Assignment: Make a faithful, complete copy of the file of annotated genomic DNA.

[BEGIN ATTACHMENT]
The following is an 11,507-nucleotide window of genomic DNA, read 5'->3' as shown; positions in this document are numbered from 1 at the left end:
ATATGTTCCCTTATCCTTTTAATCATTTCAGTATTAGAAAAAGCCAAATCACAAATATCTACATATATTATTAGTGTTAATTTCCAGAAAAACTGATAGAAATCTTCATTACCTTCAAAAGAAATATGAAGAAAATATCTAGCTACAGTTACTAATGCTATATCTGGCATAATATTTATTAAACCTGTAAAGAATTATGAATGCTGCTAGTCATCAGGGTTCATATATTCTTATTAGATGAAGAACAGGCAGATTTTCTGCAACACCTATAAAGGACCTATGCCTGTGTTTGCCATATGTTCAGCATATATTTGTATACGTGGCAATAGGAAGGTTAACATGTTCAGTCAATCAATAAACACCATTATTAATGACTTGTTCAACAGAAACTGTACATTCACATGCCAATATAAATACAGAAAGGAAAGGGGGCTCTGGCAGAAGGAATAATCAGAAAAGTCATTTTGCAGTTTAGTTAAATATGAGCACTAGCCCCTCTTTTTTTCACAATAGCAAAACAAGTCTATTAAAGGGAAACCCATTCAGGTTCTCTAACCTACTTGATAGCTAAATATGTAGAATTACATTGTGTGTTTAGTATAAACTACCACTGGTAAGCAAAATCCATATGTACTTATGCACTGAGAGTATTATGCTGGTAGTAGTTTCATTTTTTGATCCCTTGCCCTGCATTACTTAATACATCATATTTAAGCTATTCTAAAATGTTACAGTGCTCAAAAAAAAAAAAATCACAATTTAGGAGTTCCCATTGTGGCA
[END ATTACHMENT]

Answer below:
The following is an 11,507-nucleotide window of genomic DNA, read 5'->3' as shown; positions in this document are numbered from 1 at the left end:
ATATGTTCCCTTATCCTTTTAATCATTTCAGTATTAGAAAAAGCCAAATCACAAATATCTACATATATTATTAGTGTTAATTTCCAGAAAAACTGATAGAAATCTTCATTACCTTCAAAAGAAATATGAAGAAAATATCTAGCTACAGTTACTAATGCTATATCTGGCATAATATTTATTAAACCTGTAAAGAATTATGAATGCTGCTAGTCATCAGGGTTCATATATTCTTATTAGATGAAGAACAGGCAGATTTTCTGCAACACCTATAAAGGACCTATGCCTGTGTTTGCCATATGTTCAGCATATATTTGTATACGTGGCAATAGGAAGGTTAACATGTTCAGTCAATCAATAAACACCATTATTAATGACTTGTTCAACAGAAACTGTACATTCACATGCCAATATAAATACAGAAAGGAAAGGGGGCTCTGGCAGAAGGAATAATCAGAAAAGTCATTTTGCAGTTTAGTTAAATATGAGCACTAGCCCCTCTTTTTTTCACAATAGCAAAACAAGTCTATTAAAGGGAAACCCATTCAGGTTCTCTAACCTACTTGATAGCTAAATATGTAGAATTACATTGTGTGTTTAGTATAAACTACCACTGGTAAGCAAAATCCATATGTACTTATGCACTGAGAGTATTATGCTGGTAGTAGTTTCATTTTTTGATCCCTTGCCCTGCATTACTTAATACATCATATTTAAGCTATTCTAAAATGTTACAGTGCTCAAAAAAAAAAAAATCACAATTTAGGAGTTCCCATTGTGGCA